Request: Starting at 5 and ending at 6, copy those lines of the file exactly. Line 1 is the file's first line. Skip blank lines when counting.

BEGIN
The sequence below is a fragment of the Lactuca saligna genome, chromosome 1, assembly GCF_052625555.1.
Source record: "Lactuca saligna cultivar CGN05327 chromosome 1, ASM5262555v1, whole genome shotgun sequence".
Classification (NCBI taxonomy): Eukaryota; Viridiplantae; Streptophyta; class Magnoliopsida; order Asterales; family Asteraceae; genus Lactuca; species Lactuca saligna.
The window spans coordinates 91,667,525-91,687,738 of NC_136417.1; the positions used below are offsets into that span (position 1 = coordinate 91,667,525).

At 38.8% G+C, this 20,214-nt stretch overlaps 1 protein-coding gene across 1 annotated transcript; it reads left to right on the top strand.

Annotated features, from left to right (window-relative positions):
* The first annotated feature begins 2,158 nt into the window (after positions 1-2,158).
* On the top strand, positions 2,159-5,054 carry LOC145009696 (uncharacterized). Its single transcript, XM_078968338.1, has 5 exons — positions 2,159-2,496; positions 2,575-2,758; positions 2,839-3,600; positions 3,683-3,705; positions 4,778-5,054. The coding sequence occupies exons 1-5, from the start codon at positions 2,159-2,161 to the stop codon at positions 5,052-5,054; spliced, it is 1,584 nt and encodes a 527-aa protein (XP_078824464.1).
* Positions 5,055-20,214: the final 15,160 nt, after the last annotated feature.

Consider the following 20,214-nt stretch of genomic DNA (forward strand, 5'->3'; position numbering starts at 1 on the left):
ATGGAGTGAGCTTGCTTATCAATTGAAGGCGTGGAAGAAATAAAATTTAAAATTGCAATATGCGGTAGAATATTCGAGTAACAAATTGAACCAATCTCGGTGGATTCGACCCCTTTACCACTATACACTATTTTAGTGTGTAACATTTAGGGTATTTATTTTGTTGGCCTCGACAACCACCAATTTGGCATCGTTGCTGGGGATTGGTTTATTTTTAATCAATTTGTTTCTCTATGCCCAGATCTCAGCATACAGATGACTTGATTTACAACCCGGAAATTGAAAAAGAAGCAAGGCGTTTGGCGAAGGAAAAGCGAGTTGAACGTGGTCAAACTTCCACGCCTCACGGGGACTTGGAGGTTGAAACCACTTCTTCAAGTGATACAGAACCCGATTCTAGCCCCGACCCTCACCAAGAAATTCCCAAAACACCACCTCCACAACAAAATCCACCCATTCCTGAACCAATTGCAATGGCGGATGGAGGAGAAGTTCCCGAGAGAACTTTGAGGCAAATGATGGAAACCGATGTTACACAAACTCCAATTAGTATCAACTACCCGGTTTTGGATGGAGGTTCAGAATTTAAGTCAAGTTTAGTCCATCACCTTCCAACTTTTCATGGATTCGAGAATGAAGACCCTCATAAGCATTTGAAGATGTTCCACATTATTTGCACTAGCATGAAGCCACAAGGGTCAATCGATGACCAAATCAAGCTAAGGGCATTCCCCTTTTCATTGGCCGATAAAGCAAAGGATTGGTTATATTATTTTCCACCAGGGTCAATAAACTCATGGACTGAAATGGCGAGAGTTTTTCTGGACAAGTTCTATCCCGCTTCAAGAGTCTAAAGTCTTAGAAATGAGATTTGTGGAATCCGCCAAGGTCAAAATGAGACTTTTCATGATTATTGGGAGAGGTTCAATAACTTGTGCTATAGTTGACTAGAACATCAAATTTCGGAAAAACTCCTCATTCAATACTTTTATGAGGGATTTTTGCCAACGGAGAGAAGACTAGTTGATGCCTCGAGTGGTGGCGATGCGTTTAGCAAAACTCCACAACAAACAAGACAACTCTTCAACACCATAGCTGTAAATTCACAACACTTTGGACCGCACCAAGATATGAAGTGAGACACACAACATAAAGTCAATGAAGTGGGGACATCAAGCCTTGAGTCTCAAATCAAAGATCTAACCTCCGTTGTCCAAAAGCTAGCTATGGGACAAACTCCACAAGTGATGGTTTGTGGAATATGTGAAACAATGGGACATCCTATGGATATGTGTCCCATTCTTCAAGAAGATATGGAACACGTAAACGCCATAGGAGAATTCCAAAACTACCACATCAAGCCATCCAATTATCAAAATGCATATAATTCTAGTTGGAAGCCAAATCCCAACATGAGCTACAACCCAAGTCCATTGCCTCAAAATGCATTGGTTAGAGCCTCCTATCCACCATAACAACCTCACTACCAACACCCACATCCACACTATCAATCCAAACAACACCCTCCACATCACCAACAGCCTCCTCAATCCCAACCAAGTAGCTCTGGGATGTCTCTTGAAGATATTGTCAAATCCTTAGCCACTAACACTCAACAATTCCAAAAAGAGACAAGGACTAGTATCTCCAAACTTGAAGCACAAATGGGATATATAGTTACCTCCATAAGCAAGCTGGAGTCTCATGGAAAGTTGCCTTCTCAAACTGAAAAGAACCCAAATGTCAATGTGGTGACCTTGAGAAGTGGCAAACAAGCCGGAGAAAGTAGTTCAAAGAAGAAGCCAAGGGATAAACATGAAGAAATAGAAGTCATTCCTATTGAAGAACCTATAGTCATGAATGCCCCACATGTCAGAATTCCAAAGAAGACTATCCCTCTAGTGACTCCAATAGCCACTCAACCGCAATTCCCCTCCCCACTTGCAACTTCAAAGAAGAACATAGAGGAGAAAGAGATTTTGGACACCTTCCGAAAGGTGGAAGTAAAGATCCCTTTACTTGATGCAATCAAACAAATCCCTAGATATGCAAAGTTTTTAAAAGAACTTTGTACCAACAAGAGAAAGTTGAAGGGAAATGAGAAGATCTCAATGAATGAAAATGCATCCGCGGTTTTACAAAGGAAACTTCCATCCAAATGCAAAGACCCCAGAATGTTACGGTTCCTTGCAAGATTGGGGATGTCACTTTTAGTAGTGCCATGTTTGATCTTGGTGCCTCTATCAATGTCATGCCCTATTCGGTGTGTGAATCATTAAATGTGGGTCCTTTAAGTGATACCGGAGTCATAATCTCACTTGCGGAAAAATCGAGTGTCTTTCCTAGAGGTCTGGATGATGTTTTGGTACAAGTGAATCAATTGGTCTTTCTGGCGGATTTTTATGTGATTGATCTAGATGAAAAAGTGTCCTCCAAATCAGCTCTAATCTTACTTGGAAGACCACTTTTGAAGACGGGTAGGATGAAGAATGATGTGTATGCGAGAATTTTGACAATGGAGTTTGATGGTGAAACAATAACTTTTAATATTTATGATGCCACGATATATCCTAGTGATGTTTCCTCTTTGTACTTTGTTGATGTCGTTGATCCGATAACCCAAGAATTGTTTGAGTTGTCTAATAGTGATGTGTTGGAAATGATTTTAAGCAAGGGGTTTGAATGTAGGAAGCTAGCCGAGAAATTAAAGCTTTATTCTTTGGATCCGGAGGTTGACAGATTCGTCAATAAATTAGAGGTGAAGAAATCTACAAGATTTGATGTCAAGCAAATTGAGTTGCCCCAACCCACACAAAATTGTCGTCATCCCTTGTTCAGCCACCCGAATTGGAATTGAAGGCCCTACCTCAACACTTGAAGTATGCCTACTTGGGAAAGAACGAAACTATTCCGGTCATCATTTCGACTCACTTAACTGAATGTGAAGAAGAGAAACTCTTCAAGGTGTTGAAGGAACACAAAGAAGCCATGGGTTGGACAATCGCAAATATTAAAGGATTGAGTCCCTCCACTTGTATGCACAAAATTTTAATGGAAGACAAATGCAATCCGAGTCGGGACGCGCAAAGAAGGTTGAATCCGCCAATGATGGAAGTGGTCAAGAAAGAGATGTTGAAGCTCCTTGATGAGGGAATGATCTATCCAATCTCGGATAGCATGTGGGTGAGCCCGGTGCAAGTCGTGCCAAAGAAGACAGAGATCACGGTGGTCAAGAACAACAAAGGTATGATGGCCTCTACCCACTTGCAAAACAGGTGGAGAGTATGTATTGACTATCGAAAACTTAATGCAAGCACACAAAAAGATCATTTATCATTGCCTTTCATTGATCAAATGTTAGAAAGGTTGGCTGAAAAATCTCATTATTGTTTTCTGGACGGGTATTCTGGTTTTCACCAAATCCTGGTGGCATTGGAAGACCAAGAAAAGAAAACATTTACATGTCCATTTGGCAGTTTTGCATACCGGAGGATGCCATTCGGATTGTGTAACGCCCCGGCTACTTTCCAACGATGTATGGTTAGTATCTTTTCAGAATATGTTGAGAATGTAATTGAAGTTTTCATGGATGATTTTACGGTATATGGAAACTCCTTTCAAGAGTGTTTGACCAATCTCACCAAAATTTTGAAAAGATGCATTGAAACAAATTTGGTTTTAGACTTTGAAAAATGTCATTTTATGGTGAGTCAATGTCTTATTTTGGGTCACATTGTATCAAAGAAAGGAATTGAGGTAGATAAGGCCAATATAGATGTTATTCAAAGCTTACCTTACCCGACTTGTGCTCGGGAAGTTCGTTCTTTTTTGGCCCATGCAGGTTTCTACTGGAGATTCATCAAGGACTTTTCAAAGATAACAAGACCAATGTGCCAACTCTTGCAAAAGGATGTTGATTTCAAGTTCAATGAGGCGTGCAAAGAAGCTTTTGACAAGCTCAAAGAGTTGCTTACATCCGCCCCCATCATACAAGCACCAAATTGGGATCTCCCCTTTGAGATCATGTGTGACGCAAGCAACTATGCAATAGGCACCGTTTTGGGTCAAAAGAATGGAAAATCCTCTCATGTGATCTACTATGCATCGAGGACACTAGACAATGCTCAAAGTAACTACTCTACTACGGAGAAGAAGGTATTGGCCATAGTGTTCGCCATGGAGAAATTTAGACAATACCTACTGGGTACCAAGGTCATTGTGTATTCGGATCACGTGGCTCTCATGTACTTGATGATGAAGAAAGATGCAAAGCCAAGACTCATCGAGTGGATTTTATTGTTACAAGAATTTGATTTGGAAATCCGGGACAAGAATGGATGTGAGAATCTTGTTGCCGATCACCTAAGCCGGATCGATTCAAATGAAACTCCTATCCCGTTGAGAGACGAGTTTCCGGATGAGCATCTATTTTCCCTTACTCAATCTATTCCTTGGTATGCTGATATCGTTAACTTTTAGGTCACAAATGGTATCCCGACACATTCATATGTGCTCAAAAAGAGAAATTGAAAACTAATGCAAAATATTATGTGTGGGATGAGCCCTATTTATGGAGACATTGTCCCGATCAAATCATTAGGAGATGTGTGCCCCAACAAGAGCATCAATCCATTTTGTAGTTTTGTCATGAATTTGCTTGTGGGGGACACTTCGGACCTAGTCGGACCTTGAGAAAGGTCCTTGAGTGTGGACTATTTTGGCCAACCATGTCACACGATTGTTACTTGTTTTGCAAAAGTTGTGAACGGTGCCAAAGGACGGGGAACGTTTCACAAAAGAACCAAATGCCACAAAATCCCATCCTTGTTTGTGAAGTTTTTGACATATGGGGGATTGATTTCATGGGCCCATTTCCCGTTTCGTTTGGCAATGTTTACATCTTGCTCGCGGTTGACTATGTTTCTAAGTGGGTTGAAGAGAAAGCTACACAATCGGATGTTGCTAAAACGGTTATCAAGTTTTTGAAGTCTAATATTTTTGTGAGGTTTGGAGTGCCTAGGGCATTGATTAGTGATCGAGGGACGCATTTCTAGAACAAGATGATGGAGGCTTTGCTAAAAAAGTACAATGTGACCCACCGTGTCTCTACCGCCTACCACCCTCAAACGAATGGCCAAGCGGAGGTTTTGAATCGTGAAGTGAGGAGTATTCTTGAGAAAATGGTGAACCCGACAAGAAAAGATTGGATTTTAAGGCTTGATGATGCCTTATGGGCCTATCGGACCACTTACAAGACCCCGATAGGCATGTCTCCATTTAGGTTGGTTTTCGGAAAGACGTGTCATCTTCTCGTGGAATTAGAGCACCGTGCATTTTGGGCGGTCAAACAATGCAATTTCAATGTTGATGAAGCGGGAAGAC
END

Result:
At 38.8% G+C, this 20,214-nt stretch overlaps 1 protein-coding gene across 1 annotated transcript; it reads left to right on the top strand.

Annotated features, from left to right (window-relative positions):